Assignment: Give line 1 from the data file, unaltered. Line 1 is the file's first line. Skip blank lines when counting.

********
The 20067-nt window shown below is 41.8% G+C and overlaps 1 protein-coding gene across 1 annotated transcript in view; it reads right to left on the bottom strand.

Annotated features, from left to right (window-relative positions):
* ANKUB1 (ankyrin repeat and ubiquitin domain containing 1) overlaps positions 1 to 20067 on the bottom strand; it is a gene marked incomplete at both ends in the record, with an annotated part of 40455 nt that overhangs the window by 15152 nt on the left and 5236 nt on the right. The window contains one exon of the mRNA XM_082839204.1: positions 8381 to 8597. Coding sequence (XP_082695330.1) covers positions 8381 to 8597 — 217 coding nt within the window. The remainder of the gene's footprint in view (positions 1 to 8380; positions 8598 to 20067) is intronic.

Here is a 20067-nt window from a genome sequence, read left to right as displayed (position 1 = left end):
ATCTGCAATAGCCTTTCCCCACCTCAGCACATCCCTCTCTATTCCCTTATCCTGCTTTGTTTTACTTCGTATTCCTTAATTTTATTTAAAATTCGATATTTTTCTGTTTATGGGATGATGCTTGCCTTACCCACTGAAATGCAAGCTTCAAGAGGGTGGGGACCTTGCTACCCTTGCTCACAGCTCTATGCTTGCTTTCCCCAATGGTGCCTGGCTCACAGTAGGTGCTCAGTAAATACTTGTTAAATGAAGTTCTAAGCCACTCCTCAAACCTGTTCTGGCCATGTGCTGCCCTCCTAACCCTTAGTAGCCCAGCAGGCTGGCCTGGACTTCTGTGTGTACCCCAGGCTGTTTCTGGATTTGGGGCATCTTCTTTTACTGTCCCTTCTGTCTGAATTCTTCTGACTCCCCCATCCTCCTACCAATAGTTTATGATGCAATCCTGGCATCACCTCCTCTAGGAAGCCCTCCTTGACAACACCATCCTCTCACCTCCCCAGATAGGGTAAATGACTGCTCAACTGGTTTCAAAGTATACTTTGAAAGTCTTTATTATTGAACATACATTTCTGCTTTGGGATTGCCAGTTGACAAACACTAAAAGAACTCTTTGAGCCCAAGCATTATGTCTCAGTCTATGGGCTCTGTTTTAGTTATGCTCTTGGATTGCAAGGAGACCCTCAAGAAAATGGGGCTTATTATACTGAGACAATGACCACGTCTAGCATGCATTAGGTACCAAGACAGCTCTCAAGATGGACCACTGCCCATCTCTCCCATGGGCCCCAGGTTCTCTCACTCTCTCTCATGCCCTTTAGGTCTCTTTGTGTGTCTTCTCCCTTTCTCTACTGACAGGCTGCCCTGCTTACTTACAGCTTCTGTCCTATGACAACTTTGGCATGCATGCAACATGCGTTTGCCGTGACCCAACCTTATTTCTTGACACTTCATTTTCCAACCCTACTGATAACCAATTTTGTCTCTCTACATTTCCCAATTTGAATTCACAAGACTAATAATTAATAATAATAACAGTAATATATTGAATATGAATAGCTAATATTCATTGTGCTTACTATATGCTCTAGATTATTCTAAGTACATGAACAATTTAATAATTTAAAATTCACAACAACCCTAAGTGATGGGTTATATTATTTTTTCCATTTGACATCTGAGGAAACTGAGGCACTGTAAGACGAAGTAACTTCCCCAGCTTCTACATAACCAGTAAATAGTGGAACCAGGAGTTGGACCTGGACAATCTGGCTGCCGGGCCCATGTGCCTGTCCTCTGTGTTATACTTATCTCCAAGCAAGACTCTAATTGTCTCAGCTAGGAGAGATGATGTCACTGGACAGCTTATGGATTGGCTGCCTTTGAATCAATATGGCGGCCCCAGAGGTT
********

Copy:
The 20067-nt window shown below is 41.8% G+C and overlaps 1 protein-coding gene across 1 annotated transcript in view; it reads right to left on the bottom strand.